Career in Public Health
I have two young children ages two and two months. I stay at home with them for the most part, working occassionally as a private chef. I've been spending quite a bit of time thinking about my future career steps--basically what I will be doing 10 years from now then the kids are older and I am wanting to work more. I've been cooking for over a decade, and although I love it, I'd like to do something that contributes to the world in a more meaningful way. I am really interested in the School of Public Health-public health has always fascinated me-especially the areas of nutrition and dieease prevention. I have a BA in English from Berkeley, so I'd need to knock out some prerequisites, take the GRE and whatever else the admissions office tells me to do. Here are my questions--
1-Is this a viable path that will lead to a career? Are there jobs out there? 2-Can I do this program with two kids (or three?)? Would it mean full time childcare for them (I couldn't do that, I think)?
I would appreciate any and all advice from either parents and/or public health folks. Thanks so much-- Mom of two little ones
Hi - Well, I am not technically a Public Health professional, but I work in the Public Health Library here at UCB. I can tell you that (a) it is an honorable profession indeed; (b) judging by the folks I see here, there are many in the program who are not fresh out of a undergrad program, but are choosing this as a 2nd career. There may some resources on our web page that can helpo with your question: http://www.lib.berkeley.edu/PUBL/jobs.html michael
I graduated from Berkeley's School of Public Health 2 years ago. I wasn't a parent when I started, but had my daughter during the program, so I have a lot of insight into the school of public health with a little one. Your questions: 1-Is this a viable path that will lead to a career? Are there jobs out there? Yes. There are a LOT of jobs out there related to public health. A lot of them are full time, but many can be part- time. There is a large pay range, but straight out of grad school public health professionals usually make high thirties to high forties, depending on the job they take. If you have a very specific type of job in mind, it might be harder. But all of the students in my cohort are successfully employed, and were within 3 months of graduation.
2-Can I do this program with two kids (or three?)? Would it mean full time childcare for them (I couldn't do that, I think)?
Yes, you can do this program with kids. I think you need to look a lot at your own life and priorities. Do you currently work just a few hours a week? If so, things will definitely change. The school of public health probably requires about 30- 50 hours per week of attention, including a relatively full- time class load, research, writing papers, reading, group projects, etc. SPH is not like law school or medical school where you're expected to have no life. They are also somewhat flexible about how many hours you're in school; they really want you to finish the MPH in 2 years, but you can plan out your schedule how you like (within reason).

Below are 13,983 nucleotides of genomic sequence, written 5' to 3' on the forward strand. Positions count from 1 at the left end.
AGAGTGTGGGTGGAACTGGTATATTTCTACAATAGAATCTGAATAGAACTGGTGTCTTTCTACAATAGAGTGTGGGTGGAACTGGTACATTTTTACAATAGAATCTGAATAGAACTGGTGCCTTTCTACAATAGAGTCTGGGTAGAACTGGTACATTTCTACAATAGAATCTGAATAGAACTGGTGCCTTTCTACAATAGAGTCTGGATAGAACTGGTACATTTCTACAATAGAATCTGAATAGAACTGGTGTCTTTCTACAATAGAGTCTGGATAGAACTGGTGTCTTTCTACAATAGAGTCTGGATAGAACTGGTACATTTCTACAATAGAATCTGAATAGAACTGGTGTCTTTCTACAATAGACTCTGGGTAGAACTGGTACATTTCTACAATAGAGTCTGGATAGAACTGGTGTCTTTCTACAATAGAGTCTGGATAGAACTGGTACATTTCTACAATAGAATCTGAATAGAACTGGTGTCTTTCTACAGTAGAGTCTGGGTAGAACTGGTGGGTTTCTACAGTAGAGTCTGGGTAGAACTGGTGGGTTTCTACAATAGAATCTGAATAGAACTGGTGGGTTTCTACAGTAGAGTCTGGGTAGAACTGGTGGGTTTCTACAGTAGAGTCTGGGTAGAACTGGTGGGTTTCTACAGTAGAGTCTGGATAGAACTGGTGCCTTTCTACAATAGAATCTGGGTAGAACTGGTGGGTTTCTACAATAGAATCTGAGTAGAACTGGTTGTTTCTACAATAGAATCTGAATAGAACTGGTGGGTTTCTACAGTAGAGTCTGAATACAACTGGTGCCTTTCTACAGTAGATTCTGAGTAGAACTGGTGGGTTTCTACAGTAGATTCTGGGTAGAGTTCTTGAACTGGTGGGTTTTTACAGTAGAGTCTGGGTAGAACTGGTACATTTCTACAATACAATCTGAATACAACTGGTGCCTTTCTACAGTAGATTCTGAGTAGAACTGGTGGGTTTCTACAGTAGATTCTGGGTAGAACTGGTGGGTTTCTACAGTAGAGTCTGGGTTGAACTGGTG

Around childcare... You can certainly avoid full time care. You can try to stack your classes on two or three days a week. This might be harder some semesters than others. But, you will be left reading and writing after your kids are in bed, and whenever your partner can give you a break on weekends. It can be grueling that way, but can also work. You may find yourself needing to bring your kids to the library, or to meetings for group projects. I did this all the time, which was fine with a newborn, but could be much harder with toddlers. The one time when it will be very difficult to avoid full time care is the summer in between the two years of the program. You are required (unless you have more than 10 years of public health experience, which it sounds like you don't) to take a full time internship during that summer, for 12 weeks.
You probably have some issues to consider around what program to apply to. Some programs within the SPH are much more competitive than others. You'll then need to work on structuring your application so your goals within public health are very clear -- this is absolutely key for someone fairly new to the field.
Hello. I was excited about your post because it let me reminisce about my previous identity as a public health educator. I am a mom and have a Masters in Public Health, although I received my MPH before the kiddos, and I haven't worked full-time since my kids were born. In short, I have a BA from Cal in International Development and an MPH from University of North Carolina, Chapel Hill in Health Behavior and Health Education. My specialty was (is?) curriculum development and workshop facilitation. My most recent paid position was a Trainer/Health Educator with Health Initiatives for Youth in San Francisco. I loved the job, but left shortly before my first son was born in Feb 2003. I now have a second son, who is 6 months old. Therefore, my current duties probably closely mirror yours. I hope to return to a career in public health, and have thought some about how I might do that.
There is a lot that I want to write about, but am too tired to get it out in a succinct manner. Feel free to email me with questions, or perhaps we can set up a playdate for the kids while we talk about something else besides our kids! If you want to get an idea of what types of jobs are out there, a good resource is the Public Health Employment Connection through Emory University (http://cfusion.sph.emory.edu/PHEC/phec.cfm). I also used to refer people to the Health Education Professional Resource (http://education.nyu.edu/hepr/jobs/index.html), but just checked it, and the site hasn't been updated since July 03. Still, you can get an idea of job descriptions and salaries.
You can email me
Anita, MPH, MOM